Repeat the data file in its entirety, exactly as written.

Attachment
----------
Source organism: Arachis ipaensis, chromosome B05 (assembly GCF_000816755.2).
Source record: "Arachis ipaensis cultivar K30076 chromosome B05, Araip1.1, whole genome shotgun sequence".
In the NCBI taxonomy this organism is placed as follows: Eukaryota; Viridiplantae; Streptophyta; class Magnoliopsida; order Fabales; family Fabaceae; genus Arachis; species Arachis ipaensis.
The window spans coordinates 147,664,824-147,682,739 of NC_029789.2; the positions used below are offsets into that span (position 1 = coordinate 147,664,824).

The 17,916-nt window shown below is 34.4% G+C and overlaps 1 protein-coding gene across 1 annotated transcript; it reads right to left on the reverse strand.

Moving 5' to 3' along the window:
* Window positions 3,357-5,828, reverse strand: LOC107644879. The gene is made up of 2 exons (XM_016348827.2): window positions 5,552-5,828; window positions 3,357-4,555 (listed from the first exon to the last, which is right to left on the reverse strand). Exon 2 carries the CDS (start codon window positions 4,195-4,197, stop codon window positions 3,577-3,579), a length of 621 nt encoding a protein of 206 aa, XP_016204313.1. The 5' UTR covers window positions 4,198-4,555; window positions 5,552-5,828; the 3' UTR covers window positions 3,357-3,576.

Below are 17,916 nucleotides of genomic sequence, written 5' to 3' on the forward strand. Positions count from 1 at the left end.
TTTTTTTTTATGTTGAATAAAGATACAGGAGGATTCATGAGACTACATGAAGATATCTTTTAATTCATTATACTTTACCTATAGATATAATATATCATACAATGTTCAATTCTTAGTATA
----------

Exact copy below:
Source organism: Arachis ipaensis, chromosome B05 (assembly GCF_000816755.2).
Source record: "Arachis ipaensis cultivar K30076 chromosome B05, Araip1.1, whole genome shotgun sequence".
In the NCBI taxonomy this organism is placed as follows: Eukaryota; Viridiplantae; Streptophyta; class Magnoliopsida; order Fabales; family Fabaceae; genus Arachis; species Arachis ipaensis.
The window spans coordinates 147,664,824-147,682,739 of NC_029789.2; the positions used below are offsets into that span (position 1 = coordinate 147,664,824).

The 17,916-nt window shown below is 34.4% G+C and overlaps 1 protein-coding gene across 1 annotated transcript; it reads right to left on the reverse strand.

Moving 5' to 3' along the window:
* Window positions 3,357-5,828, reverse strand: LOC107644879. The gene is made up of 2 exons (XM_016348827.2): window positions 5,552-5,828; window positions 3,357-4,555 (listed from the first exon to the last, which is right to left on the reverse strand). Exon 2 carries the CDS (start codon window positions 4,195-4,197, stop codon window positions 3,577-3,579), a length of 621 nt encoding a protein of 206 aa, XP_016204313.1. The 5' UTR covers window positions 4,198-4,555; window positions 5,552-5,828; the 3' UTR covers window positions 3,357-3,576.

Below are 17,916 nucleotides of genomic sequence, written 5' to 3' on the forward strand. Positions count from 1 at the left end.
TTTTTTTTTATGTTGAATAAAGATACAGGAGGATTCATGAGACTACATGAAGATATCTTTTAATTCATTATACTTTACCTATAGATATAATATATCATACAATGTTCAATTCTTAGTATA